And so instead of going from A to B to C, etc, we went all in parallel. That's, that's the major difference, Risky really bad. you know, there was this during this unprecedented times, really that's, that's the decision that was the right one to date. Nice thank you for clarifying it's. I think it's helpful when people see the speed, it's helpful for them to  know what happened was that everything still happened the same way, but in parallel at the same time, instead of one at a time.

And, that explains that the time savings that we were able to achieve, Shri can you share some more about the technologies that, that shorten the timelines?, several of us talked here, artificial intelligence and machine learning was a critical depart, in the early part, both in patient recruitment identification sites, as well as, as Ricardo talked about in the adverse events, looking at keywords and keyword searches so that we can really, compliment the human thinking around these things with, technology to really accelerate, quite a bit of, the effort which has needed to be done. The second area of digital technologies was the whole continuum of patient engagement. And we seen that, that has really exploded quite a bit and having digital technologies across that patient engagement continuum, help all of us collect data in a much more proactive manner, but it's also the flip when data was not coming the data surveillance, like what Marie Pierre and others talked about, the dashboards.

One was able to react quickly to what needs to be done. So the gentle push and pull mechanism was working, and that was enabled quite  a significantly,\ with digital technology. And, these two, I would say in combination has really helped us engage more, specifically in the marketplace on value need to intervene and what you need to do. And I think that's the power of digital, the ability to know what needs to be done, and then to be able to quickly react to what needs to be done.

Absolutely. Terry, can you share with us some more of what you were doing at the onset for these timelines? Sure. I guess as already said, we, we did utilize, an integrated digital health suite. and, I guess that has been a tremendous really in terms of, as Shri said, getting the, the real-time access, and, identifying where we have any gaps, or not put that's probably one of the big, significant ones. I don't have any more to build on, on what Shri. That's great. So we,

we have these great efficiencies that we're seeing. um, let's talk a little bit more about the technologies that worked really well, and, and maybe also the ones that didn't and have a transparent discussion there as we're sharing. Terry, you were, you were talking about how you've reduced the timelines, you've improved patient continuity, you're getting daily data quality at speed. maybe, do you want to share some more about what technologies didn't work so well? Yeah, I guess, what, what, like, just, just to maybe talk about what, what worked well first, I mean, we, we obviously put significant strain on, on the platforms that we had given the, the amount of data coming at the speed it was coming at here, and, you know, the required quality. I think what the, the part that we underestimated and didn't work very well was the investigator and training needs on new technologies. So, so we put an awful lot of effort into getting the technology into the hands of the patients in trial getting it to sites.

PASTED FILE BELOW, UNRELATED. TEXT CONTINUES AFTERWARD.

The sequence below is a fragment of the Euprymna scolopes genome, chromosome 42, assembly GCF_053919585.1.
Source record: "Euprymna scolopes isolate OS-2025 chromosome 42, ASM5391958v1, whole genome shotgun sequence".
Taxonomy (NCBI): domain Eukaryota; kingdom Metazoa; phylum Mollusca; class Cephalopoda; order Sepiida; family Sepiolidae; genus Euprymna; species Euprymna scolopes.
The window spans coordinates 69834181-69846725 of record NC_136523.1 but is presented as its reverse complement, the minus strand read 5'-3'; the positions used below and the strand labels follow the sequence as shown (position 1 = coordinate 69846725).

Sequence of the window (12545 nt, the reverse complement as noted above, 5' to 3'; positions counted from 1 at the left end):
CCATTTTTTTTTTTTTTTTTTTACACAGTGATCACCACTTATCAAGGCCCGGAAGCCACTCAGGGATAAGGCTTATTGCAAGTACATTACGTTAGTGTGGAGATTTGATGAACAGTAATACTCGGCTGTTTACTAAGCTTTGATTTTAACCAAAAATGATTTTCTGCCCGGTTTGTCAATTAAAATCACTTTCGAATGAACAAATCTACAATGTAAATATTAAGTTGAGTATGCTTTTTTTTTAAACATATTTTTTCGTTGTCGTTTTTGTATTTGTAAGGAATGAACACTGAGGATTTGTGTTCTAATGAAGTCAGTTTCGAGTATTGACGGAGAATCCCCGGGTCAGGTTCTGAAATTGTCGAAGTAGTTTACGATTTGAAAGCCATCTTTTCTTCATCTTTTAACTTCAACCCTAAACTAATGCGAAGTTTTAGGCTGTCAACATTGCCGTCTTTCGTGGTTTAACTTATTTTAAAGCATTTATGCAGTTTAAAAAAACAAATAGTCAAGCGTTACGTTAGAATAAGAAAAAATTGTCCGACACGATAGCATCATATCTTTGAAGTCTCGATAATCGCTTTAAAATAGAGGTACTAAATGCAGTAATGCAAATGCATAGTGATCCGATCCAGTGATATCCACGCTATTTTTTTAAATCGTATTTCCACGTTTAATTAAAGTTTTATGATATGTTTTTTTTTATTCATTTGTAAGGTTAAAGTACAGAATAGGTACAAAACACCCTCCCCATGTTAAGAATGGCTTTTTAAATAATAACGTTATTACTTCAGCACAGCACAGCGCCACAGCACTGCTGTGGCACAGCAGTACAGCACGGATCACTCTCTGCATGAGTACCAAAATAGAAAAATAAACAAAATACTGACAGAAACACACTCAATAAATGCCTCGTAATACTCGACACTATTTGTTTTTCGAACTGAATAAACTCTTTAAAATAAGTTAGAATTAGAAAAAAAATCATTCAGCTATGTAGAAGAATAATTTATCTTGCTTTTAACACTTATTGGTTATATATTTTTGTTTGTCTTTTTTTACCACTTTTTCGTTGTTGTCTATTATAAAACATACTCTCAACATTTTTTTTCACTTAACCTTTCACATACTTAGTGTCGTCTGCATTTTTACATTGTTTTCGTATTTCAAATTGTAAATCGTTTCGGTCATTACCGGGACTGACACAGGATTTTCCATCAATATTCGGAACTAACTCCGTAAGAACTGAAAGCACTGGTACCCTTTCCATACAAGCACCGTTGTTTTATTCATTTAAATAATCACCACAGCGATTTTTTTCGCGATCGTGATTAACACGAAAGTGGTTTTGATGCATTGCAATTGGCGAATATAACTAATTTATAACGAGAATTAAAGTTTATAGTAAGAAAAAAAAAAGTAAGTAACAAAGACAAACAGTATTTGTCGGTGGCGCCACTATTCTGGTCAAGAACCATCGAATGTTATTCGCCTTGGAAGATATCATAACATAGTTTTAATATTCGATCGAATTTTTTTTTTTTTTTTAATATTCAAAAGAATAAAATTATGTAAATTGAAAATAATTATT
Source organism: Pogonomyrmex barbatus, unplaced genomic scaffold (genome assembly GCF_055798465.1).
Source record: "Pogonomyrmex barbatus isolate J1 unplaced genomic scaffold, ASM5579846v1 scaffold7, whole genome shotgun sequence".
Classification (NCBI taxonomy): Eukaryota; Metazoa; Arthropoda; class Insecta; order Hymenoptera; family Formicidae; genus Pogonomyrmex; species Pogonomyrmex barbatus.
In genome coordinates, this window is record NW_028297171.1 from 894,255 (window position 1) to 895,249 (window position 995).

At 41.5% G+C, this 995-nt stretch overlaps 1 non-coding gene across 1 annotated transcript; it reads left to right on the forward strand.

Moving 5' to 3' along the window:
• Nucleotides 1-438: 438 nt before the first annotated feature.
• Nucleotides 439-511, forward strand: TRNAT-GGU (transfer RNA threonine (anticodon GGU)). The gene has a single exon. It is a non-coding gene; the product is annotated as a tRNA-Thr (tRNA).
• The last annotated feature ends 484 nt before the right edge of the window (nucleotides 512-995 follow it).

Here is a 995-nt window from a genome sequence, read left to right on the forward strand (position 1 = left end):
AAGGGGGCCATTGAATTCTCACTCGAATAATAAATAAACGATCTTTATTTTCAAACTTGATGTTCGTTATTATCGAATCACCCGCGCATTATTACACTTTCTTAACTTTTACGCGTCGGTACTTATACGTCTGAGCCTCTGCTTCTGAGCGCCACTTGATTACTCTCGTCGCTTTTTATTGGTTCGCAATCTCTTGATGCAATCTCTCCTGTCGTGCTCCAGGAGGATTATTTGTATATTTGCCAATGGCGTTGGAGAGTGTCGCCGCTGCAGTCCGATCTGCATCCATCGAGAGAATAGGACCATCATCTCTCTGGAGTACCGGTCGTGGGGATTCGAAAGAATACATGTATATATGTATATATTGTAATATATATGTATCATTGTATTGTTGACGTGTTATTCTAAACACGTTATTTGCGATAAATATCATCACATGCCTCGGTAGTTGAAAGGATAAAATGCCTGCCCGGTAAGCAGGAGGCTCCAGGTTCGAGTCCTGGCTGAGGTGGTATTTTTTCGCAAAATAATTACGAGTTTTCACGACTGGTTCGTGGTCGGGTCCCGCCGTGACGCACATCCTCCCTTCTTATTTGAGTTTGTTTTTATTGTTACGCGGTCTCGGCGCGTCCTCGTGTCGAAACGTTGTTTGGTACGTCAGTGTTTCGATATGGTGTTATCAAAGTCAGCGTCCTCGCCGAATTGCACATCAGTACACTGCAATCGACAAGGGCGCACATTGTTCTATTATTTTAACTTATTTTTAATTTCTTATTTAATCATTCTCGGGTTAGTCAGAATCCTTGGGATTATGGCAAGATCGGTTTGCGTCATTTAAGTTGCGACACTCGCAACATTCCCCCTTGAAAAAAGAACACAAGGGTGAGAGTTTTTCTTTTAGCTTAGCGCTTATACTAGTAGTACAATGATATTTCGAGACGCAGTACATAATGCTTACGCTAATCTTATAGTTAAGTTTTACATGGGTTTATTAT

there was significant lift needed at sites to help our, our, our sites come up to speed with, what is essentially a platform that had bought a web based and, mobile, capability embedded in it. now, again, not being critical of the technology in any way, but I think there's, there's a kind of barrier to adoption that, that we had to come over. We have done that.we learnt a significant amount and actually we're, you know, right now we're running our, our, 3009 study, which is the two doors study. And we're taking all of the learnings from that, into that. So we've, we've learned along the way, but it's been,

it's been a challenge to essentially recreate how we've executed clinical trials, and, run at speed. And at scale with, with tech and the tech hasn't really necessarily been the barrier. It's been the, learning curve that we've had to bring, our sites and investigators and staff on onboard. And the other thing I would say is that the, other significant, thing that worked well was the, digital health suite, really helped us in terms of the diversity recruitment. So we were watching the diversity numbers in very near real time. and we actually throttled, recruitment in certain areas. And,